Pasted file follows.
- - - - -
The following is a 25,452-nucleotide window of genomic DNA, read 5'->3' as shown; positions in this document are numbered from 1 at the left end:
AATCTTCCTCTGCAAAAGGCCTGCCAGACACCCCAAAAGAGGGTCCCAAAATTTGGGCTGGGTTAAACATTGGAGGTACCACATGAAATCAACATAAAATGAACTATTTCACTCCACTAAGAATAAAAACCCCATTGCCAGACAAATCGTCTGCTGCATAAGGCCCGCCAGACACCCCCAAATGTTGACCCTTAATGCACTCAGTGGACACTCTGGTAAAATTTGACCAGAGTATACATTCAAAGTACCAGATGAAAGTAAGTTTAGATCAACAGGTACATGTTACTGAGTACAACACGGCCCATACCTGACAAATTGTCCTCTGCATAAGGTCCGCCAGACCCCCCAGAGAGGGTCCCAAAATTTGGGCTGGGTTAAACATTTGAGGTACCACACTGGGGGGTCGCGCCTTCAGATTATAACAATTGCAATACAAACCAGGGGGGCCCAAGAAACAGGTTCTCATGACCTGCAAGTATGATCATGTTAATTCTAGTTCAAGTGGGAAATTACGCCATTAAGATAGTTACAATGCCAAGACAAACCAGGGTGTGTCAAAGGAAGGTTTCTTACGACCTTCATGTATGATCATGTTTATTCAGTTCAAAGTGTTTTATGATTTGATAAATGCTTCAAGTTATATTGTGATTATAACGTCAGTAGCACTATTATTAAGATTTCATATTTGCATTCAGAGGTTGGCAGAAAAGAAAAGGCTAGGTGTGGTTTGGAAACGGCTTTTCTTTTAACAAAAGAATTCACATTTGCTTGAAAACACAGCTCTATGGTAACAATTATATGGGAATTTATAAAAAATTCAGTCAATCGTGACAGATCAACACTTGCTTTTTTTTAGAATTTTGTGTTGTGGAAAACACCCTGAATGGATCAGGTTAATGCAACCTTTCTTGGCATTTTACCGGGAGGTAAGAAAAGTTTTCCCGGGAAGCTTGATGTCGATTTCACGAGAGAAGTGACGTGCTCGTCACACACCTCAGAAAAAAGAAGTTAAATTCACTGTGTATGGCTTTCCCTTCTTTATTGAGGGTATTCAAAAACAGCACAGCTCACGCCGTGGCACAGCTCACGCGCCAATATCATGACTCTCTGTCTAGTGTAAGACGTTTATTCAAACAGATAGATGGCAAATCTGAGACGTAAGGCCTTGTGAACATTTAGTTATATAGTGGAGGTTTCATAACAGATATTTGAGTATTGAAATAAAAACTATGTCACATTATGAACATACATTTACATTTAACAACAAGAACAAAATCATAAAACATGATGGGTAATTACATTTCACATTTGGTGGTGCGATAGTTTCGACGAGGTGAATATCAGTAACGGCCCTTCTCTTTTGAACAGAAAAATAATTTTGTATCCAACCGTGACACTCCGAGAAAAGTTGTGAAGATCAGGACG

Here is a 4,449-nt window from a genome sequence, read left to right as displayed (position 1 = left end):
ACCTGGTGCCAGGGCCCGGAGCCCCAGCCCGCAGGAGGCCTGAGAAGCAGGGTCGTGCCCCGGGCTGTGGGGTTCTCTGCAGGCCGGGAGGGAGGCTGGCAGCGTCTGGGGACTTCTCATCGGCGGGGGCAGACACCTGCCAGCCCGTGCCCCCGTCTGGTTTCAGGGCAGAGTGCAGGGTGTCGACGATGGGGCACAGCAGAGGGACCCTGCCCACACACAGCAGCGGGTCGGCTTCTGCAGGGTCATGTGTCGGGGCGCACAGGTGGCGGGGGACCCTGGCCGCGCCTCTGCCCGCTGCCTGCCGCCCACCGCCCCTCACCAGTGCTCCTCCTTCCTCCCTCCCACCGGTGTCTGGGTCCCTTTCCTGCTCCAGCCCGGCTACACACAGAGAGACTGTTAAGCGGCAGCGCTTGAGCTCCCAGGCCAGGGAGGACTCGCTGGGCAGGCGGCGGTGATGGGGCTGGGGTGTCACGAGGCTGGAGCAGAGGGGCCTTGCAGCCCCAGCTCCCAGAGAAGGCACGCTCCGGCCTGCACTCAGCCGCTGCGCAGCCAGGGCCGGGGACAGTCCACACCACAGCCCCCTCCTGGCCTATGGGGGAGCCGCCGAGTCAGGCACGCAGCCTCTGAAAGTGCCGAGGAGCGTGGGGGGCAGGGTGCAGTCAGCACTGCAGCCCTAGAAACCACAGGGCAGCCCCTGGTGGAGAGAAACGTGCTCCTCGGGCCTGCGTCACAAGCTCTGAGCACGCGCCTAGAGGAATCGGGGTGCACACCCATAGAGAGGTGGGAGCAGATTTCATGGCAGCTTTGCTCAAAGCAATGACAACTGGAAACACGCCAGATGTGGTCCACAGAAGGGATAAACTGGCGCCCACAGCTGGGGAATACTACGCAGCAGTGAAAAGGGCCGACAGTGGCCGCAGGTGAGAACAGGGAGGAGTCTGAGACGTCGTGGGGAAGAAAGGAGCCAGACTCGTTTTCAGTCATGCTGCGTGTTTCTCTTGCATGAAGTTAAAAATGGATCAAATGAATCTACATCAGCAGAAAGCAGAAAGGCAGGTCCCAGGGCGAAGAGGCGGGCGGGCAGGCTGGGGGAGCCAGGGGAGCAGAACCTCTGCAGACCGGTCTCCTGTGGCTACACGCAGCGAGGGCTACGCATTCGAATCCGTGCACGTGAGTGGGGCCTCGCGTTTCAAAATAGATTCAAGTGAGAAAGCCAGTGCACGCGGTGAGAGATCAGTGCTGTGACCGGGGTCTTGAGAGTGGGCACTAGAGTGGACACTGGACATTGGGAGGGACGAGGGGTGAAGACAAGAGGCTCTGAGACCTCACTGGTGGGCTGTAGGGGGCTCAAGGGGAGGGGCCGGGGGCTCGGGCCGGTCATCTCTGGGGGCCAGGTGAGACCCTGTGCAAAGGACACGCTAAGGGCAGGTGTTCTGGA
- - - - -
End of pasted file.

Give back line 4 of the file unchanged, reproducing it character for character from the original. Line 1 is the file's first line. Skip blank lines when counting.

ACCTGGTGCCAGGGCCCGGAGCCCCAGCCCGCAGGAGGCCTGAGAAGCAGGGTCGTGCCCCGGGCTGTGGGGTTCTCTGCAGGCCGGGAGGGAGGCTGGCAGCGTCTGGGGACTTCTCATCGGCGGGGGCAGACACCTGCCAGCCCGTGCCCCCGTCTGGTTTCAGGGCAGAGTGCAGGGTGTCGACGATGGGGCACAGCAGAGGGACCCTGCCCACACACAGCAGCGGGTCGGCTTCTGCAGGGTCATGTGTCGGGGCGCACAGGTGGCGGGGGACCCTGGCCGCGCCTCTGCCCGCTGCCTGCCGCCCACCGCCCCTCACCAGTGCTCCTCCTTCCTCCCTCCCACCGGTGTCTGGGTCCCTTTCCTGCTCCAGCCCGGCTACACACAGAGAGACTGTTAAGCGGCAGCGCTTGAGCTCCCAGGCCAGGGAGGACTCGCTGGGCAGGCGGCGGTGATGGGGCTGGGGTGTCACGAGGCTGGAGCAGAGGGGCCTTGCAGCCCCAGCTCCCAGAGAAGGCACGCTCCGGCCTGCACTCAGCCGCTGCGCAGCCAGGGCCGGGGACAGTCCACACCACAGCCCCCTCCTGGCCTATGGGGGAGCCGCCGAGTCAGGCACGCAGCCTCTGAAAGTGCCGAGGAGCGTGGGGGGCAGGGTGCAGTCAGCACTGCAGCCCTAGAAACCACAGGGCAGCCCCTGGTGGAGAGAAACGTGCTCCTCGGGCCTGCGTCACAAGCTCTGAGCACGCGCCTAGAGGAATCGGGGTGCACACCCATAGAGAGGTGGGAGCAGATTTCATGGCAGCTTTGCTCAAAGCAATGACAACTGGAAACACGCCAGATGTGGTCCACAGAAGGGATAAACTGGCGCCCACAGCTGGGGAATACTACGCAGCAGTGAAAAGGGCCGACAGTGGCCGCAGGTGAGAACAGGGAGGAGTCTGAGACGTCGTGGGGAAGAAAGGAGCCAGACTCGTTTTCAGTCATGCTGCGTGTTTCTCTTGCATGAAGTTAAAAATGGATCAAATGAATCTACATCAGCAGAAAGCAGAAAGGCAGGTCCCAGGGCGAAGAGGCGGGCGGGCAGGCTGGGGGAGCCAGGGGAGCAGAACCTCTGCAGACCGGTCTCCTGTGGCTACACGCAGCGAGGGCTACGCATTCGAATCCGTGCACGTGAGTGGGGCCTCGCGTTTCAAAATAGATTCAAGTGAGAAAGCCAGTGCACGCGGTGAGAGATCAGTGCTGTGACCGGGGTCTTGAGAGTGGGCACTAGAGTGGACACTGGACATTGGGAGGGACGAGGGGTGAAGACAAGAGGCTCTGAGACCTCACTGGTGGGCTGTAGGGGGCTCAAGGGGAGGGGCCGGGGGCTCGGGCCGGTCATCTCTGGGGGCCAGGTGAGACCCTGTGCAAAGGACACGCTAAGGGCAGGTGTTCTGGA